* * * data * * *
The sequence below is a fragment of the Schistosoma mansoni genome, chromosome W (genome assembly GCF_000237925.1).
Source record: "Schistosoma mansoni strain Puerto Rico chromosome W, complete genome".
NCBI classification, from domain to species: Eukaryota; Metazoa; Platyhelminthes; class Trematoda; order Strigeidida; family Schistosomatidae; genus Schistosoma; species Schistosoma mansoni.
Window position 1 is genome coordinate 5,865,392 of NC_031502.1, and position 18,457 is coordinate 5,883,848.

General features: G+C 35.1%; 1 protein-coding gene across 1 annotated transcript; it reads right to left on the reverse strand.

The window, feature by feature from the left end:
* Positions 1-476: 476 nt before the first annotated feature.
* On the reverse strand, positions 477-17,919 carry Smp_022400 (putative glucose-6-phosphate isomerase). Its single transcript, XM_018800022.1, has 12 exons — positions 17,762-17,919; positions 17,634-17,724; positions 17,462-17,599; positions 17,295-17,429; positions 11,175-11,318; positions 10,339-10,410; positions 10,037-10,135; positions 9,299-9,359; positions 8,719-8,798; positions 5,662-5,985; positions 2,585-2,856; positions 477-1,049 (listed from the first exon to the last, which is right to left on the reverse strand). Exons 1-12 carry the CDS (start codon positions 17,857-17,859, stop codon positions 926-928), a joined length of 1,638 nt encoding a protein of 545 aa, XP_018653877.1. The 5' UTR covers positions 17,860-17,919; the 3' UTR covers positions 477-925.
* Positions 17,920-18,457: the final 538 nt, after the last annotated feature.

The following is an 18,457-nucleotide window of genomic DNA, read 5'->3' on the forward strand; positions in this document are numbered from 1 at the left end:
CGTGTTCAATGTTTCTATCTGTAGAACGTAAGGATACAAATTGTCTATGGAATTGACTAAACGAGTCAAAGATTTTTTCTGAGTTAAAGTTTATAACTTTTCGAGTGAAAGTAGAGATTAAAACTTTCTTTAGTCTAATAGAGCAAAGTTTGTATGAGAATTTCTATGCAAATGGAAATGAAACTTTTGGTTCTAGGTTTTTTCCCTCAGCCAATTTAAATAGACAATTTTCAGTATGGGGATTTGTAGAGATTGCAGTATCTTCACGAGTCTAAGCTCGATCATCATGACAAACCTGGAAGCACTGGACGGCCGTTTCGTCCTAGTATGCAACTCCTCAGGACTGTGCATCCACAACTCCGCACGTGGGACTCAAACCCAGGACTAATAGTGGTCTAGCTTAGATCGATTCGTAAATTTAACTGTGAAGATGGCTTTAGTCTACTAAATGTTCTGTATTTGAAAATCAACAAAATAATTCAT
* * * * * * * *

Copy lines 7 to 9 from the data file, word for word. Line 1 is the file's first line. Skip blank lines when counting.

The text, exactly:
* Positions 1-476: 476 nt before the first annotated feature.
* On the reverse strand, positions 477-17,919 carry Smp_022400 (putative glucose-6-phosphate isomerase). Its single transcript, XM_018800022.1, has 12 exons — positions 17,762-17,919; positions 17,634-17,724; positions 17,462-17,599; positions 17,295-17,429; positions 11,175-11,318; positions 10,339-10,410; positions 10,037-10,135; positions 9,299-9,359; positions 8,719-8,798; positions 5,662-5,985; positions 2,585-2,856; positions 477-1,049 (listed from the first exon to the last, which is right to left on the reverse strand). Exons 1-12 carry the CDS (start codon positions 17,857-17,859, stop codon positions 926-928), a joined length of 1,638 nt encoding a protein of 545 aa, XP_018653877.1. The 5' UTR covers positions 17,860-17,919; the 3' UTR covers positions 477-925.
* Positions 17,920-18,457: the final 538 nt, after the last annotated feature.